However, just as Pacific reggae groups will make their music in the English language rather than indigenous languages to make their music attract a broader audience, they also tend to create lyrical content that invites a wider range of listeners by staying away from narrow subject matter that may exclude people, and thus many times will not directly reference the oppressors they may be drawing the songs inspiration from. An example of this can be seen inside a track titled “Lead Us” from the band Katchafire where vocalist Logan Bell sings in a verse “They try to take our culture, They try to segregate, they try to take away our birth place (Katchafire, 2011).” Although he doesn’t directly state who “they” are, those familiar with the bands background know that he is referring to the Pakeha colonial presence in New Zealand. Because he remains more vague and metaphorical in his language, the message can also be applied to apartheid in South Africa or the Native American tribes in the United States, giving the music a much more universal appeal. Creating a more inclusive message is what helped reggae initially gain such a wide following and what continues to help Oceanic and Hawaiian versions of the music have resonance with other peoples around the earth.

The overall theme of Pacific Islanders uniting amongst the worlds oppressed peoples, even if it's only in this musical space, is important because it shows a global sense of solidarity. “The poverty, oppression, marginalization and discrimination experienced predominantly by postcolonial indigenous and diaspora communities from around the world forms the basis for this collective identity (Cattermole, 2004)”. By Pacific Islanders inducting themselves through reggae into this global community of oppressed peoples, they enhance the cohesion amongst these groups, which in turn instills a sense of empowerment in knowing that there exists other peoples who are collectively struggling alongside themselves that face the same or similar sets of problems and goals. Basically it tells people of the Pacific "hey, we are not the only ones dealing with these issues. We have fellow human beings all over the world in places as far away as Jamaica, Chile, or England who are also experiencing similar problems and who are proactively voicing their resistance through reggae." Furthermore, it gives the overall movement out of oppression more potency. More people equals more power equals more of a voice and thus poses itself as more of a threat to the dominant entities they are working against, especially when we consider that although the groups of oppressed peoples may differ geographically and culturally, many of the groups that withhold the power and are causing the oppression are the same.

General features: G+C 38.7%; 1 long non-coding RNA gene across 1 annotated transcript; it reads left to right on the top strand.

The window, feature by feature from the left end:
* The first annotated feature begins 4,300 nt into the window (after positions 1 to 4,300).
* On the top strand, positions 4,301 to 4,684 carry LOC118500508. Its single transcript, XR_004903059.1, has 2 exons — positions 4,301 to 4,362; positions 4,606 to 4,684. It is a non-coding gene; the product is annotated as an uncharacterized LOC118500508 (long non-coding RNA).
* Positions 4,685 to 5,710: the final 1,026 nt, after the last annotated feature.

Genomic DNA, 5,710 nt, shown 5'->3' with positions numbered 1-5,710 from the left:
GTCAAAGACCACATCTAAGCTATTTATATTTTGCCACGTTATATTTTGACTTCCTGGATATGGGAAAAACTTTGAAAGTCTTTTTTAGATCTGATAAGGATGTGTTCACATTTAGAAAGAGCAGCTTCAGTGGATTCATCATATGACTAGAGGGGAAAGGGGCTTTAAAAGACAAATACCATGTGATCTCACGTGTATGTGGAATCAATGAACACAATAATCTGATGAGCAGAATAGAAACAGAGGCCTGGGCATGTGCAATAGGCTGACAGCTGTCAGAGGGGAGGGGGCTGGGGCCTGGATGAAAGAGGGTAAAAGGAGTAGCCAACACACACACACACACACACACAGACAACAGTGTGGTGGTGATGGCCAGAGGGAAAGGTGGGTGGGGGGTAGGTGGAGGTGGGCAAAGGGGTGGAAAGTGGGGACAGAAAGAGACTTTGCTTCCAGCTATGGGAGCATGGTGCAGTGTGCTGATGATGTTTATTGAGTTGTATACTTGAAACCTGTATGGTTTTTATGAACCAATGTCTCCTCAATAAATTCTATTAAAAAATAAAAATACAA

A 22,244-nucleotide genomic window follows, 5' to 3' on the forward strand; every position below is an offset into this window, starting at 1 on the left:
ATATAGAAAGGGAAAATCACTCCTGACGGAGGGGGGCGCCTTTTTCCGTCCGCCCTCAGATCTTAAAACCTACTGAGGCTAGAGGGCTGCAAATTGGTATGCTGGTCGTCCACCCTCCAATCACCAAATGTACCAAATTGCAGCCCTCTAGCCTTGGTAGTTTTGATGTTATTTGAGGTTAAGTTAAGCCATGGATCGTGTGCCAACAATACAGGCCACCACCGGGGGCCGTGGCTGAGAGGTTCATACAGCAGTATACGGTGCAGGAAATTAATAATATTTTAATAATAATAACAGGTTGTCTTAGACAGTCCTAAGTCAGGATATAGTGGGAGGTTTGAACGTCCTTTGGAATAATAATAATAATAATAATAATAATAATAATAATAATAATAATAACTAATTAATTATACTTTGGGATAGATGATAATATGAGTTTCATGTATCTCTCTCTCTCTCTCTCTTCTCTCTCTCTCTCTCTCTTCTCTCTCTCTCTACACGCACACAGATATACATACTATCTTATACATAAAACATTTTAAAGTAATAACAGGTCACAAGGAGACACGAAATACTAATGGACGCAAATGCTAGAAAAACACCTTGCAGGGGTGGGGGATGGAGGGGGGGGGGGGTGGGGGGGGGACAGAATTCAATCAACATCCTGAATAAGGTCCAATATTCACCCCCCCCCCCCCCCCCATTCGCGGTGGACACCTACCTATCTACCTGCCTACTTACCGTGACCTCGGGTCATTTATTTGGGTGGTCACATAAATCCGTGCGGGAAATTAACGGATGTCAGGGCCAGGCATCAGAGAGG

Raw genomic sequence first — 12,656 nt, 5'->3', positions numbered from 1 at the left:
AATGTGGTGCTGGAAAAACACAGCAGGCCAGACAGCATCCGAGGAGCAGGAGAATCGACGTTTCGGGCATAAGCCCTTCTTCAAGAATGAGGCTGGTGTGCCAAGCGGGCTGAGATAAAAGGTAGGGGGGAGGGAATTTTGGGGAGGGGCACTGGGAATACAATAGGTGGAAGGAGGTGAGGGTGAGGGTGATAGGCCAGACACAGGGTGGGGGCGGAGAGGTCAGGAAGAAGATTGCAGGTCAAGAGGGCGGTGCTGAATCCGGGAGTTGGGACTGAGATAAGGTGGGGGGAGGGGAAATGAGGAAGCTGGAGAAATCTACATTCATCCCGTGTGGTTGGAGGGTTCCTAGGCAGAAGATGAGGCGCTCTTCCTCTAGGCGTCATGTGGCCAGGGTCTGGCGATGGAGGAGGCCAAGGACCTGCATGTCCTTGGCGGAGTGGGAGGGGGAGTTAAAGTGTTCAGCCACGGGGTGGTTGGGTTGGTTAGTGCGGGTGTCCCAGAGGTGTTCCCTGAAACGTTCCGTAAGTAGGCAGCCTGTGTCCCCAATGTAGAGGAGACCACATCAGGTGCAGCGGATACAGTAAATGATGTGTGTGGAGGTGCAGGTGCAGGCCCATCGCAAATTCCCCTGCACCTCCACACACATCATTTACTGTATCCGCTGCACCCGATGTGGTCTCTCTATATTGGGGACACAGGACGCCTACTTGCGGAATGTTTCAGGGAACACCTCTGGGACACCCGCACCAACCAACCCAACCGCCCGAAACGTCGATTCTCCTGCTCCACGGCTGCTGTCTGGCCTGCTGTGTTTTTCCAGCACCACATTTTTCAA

Of course, we must also address the elephant in the room which is the fact that it's not just people of Pacific Islander heritage who are listening to and playing reggae in Hawai'i. It's European and African Americans, Japanese, Filipinos, and other ethnicities who embrace and perpetuate the music.  Some of which who historically come from lineages of oppressed peoples and others who may even come from the ancestry of the oppressors themselves. However, reggae is not exclusive. Even early reggae was described as "nurturing the consciousness of black people, without denying the humanity of any people (Potash, 1997)". Furthermore, although some may not identify directly with a native Hawaiian sense of oppression, much of the music today speaks more generally to the injustices of our modern day societies. Excellent examples can be heard in the music of Mike Love, one of Hawaii's more popular solo artists whose music doesn't address Native Hawaiian oppression but explores a broader state of consciousness through songs like "No More War" and "Human Race".